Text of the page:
- Written by Asit Rathod
- Category: Culture/Style
- Published: January 29, 2015
- Last Updated: January 31, 2015
Call it climate change or the natural rhythm of our earth, but all I know about the last few years here on Mount Hood is that it doesn't snow much in December and January. Still, even in a low-snow year, nothing lifts the spirits more than a last-minute mini-vacation to Mount Hood.
"Hey love what do you think about taking Friday off and heading up to the mountain?" is all the convincing it took to get my better half Charlie to start packing.
Charlie and I met like many people these days meet, online. Long story short, single mother of two great little people and an eternally life long bachelor… We have had our ups and downs but one constant always does remain: we love each other. We like to say the ending to our story has yet to be written.
There are so many great places to stay on the west side of Mount Hood, between Timberline Lodge, Collins Lake Resort, Best Western Mount Hood Inn, Grand Lodges, The Lodge at Government Camp, and The Resort at the Mountain just to name a few. We went with the Resort, left Portland after work on Thursday and got to Welches by 6pm. Dinner at El Burro Loco topped with a hot tub finished the day off perfectly.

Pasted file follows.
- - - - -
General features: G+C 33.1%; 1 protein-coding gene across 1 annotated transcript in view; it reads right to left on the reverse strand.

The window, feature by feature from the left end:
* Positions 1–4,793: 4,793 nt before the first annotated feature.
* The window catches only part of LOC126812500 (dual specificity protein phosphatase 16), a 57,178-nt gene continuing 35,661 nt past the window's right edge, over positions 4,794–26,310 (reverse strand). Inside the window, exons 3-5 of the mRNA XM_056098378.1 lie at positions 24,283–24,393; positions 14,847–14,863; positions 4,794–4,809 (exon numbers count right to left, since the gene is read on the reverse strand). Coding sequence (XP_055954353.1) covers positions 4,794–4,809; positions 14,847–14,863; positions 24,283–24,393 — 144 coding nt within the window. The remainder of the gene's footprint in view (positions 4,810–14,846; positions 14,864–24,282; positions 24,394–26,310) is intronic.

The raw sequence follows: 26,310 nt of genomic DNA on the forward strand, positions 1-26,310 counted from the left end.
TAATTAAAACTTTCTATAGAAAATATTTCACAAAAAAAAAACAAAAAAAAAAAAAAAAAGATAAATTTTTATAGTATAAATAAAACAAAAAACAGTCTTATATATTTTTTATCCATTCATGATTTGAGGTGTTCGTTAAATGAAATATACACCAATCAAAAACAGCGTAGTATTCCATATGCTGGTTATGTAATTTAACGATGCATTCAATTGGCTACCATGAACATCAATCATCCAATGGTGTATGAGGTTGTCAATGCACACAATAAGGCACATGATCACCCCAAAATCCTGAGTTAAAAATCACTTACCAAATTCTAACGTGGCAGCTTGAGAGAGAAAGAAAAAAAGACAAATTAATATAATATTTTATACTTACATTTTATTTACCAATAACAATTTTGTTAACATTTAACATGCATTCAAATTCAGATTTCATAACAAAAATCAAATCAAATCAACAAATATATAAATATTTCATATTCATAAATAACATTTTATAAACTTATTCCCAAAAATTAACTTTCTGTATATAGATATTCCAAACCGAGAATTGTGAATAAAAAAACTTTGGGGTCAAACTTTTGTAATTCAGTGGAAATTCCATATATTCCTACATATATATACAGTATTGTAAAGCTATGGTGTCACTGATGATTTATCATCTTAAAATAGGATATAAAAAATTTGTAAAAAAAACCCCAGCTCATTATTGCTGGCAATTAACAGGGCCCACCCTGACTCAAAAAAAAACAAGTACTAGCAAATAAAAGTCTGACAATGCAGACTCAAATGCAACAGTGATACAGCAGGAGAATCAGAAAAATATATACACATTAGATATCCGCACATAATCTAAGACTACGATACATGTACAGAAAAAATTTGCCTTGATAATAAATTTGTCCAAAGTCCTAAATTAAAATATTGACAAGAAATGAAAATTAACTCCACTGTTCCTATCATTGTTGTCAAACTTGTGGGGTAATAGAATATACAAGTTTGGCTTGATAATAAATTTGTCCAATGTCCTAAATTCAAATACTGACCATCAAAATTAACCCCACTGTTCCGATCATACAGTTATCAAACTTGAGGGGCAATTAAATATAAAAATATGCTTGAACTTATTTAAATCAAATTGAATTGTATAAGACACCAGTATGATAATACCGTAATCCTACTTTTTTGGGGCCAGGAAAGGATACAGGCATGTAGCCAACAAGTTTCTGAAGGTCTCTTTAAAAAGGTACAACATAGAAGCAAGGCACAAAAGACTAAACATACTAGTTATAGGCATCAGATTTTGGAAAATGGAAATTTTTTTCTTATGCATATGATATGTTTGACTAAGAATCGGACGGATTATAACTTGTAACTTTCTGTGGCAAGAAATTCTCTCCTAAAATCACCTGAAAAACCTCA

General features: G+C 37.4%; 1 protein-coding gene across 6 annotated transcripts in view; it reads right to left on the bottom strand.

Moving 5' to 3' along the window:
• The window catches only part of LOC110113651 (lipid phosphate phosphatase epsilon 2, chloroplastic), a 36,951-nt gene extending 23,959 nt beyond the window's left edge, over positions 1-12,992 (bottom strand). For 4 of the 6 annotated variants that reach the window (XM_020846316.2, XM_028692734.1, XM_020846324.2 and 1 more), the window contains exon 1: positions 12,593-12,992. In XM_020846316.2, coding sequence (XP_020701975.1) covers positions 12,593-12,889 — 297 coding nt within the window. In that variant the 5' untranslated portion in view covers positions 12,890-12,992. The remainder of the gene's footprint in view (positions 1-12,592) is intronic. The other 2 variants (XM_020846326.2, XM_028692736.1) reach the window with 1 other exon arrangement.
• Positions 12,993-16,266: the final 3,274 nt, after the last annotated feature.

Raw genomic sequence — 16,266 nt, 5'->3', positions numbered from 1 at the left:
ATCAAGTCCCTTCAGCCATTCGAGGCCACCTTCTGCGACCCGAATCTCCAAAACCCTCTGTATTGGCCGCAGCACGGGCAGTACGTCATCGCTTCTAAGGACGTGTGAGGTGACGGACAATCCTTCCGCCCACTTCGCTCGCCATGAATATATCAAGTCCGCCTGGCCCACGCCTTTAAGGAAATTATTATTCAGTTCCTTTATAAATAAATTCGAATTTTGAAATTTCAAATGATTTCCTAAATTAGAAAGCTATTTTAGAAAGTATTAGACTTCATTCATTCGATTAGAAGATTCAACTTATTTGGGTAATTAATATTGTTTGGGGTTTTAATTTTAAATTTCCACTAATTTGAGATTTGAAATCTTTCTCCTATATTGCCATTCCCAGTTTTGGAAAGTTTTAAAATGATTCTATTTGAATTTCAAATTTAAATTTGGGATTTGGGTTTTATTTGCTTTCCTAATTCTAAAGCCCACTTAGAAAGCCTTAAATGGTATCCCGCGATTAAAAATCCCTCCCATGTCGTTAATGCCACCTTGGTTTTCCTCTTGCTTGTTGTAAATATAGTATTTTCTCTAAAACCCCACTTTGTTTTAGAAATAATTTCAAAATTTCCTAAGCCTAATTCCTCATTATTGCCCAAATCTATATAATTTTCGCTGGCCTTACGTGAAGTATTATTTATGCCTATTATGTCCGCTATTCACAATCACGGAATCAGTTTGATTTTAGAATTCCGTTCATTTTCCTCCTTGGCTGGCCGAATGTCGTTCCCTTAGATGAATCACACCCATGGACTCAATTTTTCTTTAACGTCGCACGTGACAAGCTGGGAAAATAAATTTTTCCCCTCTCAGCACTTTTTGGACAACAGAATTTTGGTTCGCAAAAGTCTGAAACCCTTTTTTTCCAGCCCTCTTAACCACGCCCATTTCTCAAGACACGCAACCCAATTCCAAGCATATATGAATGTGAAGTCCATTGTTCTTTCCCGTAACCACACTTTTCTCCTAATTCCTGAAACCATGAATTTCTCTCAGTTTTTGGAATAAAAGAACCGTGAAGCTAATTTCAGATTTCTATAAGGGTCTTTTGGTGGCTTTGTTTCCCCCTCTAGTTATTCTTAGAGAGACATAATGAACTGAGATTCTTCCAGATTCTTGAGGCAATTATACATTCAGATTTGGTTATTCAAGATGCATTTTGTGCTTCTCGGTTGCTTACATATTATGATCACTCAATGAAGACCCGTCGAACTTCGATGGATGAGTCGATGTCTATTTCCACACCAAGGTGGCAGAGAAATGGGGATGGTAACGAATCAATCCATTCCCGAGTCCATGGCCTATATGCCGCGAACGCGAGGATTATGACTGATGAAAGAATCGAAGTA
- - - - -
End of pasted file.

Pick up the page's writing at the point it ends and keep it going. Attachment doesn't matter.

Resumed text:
“It's nice to see you folks again!" was the most sincere greeting from Nathan at the Altitude Restaurant Friday morning. Nathan is the nicest guy in the world along with all the staff at The Resort, and breakfast was exactly what the doctor ordered.
We had all kinds of plans for a hike or mountain bike ride for the day but sometimes the lazy side wins out. Folks from sunny states might be a little more tan and brag about how much sun they get, but I believe it's all nonsense. I love lazy rainy Oregon down days and have no guilt associated with them because it's like the weather is telling us to just chill.
We spent the afternoon having cocktails at Charlie's and a pizza at the Ratskeller in Government Camp. All this excitement was followed by a hot tub, watching a film in bed, and a four-hour nap. Rainy down days rock! Dinner at El Burro Loco again and a murder mystery episode of Dateline was all it took to have us snoozing like babies.